What does the story tell us about good and evil and the nature of moral choice?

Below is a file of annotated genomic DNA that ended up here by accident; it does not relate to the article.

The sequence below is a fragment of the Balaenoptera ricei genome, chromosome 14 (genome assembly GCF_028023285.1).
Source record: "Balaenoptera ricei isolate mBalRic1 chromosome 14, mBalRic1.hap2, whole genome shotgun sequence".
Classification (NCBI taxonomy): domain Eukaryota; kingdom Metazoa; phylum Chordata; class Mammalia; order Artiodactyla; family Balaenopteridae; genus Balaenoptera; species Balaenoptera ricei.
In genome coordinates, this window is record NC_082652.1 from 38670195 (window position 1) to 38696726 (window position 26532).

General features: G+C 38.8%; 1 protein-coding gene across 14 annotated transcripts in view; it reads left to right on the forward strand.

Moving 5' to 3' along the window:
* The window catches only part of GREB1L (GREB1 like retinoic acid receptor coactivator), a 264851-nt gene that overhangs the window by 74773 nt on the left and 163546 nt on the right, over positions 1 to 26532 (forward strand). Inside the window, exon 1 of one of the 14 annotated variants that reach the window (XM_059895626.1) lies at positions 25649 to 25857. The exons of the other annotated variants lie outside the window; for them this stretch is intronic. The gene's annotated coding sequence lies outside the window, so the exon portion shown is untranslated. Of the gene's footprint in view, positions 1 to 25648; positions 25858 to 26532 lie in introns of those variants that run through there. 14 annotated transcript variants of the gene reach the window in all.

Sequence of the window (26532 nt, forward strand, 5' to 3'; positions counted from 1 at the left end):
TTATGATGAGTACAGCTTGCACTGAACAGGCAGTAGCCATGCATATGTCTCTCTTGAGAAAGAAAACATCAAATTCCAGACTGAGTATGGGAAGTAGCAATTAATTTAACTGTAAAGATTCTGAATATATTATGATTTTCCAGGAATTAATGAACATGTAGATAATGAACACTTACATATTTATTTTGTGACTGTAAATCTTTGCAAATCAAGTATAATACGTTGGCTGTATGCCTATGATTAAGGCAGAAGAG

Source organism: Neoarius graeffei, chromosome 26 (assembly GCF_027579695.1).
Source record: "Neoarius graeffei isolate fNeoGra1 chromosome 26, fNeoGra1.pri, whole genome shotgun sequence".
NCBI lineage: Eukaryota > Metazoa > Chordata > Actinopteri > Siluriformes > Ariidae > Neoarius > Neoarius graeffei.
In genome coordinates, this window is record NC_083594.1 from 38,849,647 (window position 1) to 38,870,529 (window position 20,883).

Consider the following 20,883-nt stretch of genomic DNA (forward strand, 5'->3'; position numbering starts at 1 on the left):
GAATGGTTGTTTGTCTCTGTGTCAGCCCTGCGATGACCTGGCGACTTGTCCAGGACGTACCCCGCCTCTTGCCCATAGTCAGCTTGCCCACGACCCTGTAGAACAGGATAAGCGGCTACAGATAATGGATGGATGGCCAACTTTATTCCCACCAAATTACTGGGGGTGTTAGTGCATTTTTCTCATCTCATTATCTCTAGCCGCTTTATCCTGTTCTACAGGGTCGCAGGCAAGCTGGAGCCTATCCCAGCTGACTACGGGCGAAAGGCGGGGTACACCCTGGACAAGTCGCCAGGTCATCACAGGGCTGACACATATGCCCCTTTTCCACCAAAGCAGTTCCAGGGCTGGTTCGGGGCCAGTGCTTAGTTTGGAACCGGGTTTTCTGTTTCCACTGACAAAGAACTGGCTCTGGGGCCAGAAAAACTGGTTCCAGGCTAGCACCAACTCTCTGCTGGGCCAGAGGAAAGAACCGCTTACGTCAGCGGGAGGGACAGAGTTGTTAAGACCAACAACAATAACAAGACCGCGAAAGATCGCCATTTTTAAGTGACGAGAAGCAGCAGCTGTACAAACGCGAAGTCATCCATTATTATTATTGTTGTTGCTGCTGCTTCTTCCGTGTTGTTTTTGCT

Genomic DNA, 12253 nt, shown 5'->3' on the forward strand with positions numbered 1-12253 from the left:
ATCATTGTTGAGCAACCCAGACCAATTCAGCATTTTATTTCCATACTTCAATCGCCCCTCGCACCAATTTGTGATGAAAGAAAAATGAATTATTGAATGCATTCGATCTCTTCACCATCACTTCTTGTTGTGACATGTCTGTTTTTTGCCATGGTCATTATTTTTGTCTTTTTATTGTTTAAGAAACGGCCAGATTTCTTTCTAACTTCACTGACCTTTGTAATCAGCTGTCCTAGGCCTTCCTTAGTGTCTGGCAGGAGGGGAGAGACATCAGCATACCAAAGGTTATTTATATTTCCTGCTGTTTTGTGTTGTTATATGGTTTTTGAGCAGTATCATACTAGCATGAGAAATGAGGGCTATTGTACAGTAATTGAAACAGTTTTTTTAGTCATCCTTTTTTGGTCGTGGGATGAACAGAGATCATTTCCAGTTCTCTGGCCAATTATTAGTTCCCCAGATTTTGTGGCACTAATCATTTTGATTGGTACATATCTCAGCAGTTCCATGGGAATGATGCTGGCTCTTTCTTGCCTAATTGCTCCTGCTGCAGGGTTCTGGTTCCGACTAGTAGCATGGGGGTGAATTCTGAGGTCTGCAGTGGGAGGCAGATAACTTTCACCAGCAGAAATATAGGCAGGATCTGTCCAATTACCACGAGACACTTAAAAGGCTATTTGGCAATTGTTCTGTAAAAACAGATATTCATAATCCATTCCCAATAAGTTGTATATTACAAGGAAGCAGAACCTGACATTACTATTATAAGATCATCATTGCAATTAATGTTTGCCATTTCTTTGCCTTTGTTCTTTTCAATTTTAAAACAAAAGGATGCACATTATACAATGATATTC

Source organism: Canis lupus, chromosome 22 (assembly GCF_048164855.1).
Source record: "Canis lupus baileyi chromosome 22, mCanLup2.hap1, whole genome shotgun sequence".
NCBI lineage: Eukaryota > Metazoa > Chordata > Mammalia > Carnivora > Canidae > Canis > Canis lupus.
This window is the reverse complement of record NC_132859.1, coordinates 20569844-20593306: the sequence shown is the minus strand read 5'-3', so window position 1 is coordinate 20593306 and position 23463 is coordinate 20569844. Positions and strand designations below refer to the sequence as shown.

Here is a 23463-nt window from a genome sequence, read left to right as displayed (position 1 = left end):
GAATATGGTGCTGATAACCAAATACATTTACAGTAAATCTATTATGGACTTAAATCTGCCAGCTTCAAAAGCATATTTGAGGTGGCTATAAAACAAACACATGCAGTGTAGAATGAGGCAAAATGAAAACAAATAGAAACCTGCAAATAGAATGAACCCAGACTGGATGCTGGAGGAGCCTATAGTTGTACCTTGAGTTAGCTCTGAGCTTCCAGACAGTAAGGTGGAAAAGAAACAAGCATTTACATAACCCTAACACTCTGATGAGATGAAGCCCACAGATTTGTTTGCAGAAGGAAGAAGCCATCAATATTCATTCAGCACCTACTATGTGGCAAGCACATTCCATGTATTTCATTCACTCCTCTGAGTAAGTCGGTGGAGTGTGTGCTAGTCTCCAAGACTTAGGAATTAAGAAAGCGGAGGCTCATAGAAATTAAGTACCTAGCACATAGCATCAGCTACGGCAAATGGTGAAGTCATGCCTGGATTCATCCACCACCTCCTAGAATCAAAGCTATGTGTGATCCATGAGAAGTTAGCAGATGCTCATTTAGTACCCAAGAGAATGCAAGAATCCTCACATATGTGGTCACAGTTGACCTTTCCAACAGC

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Camus was an existentialist, but his form of existentialism emphasizes the meaninglessness of existence, a situation he described as “absurd.” No choice is necessarily the right choice, because the universe itself is irrational. While it might be incumbent upon us to choose, doing so might result in further alienating us. For him, a person might achieve authenticity in choosing, but will deepen his sense of alienation—a lack of connection to life-- nevertheless. Nevertheless, taking responsibility for our actions is imperative to live an authentic, moral life. This is the dilemma that Camus explores in “The Guest.”  Daru believes it is wrong to turn the prisoner over to the authorities, yet he is not willing to take a political stance against a system he knows to be wrong. He tries to avoid a real decision, a real moral choice, by leaving the prisoner untied and hoping he just escapes. He tries to give the prisoner the responsibility for choosing. Daru is in a no win situation, for if the prisoner goes to freedom (returning to his compatriots), Daru will be held responsible by the French authorities, but if the prisoner chooses to stay, Daru will be held responsible by the Arabs. As the criticism in enotes points out, “The ultimate result of Daru’s decision is misunderstanding and a profound alienation from the world.”

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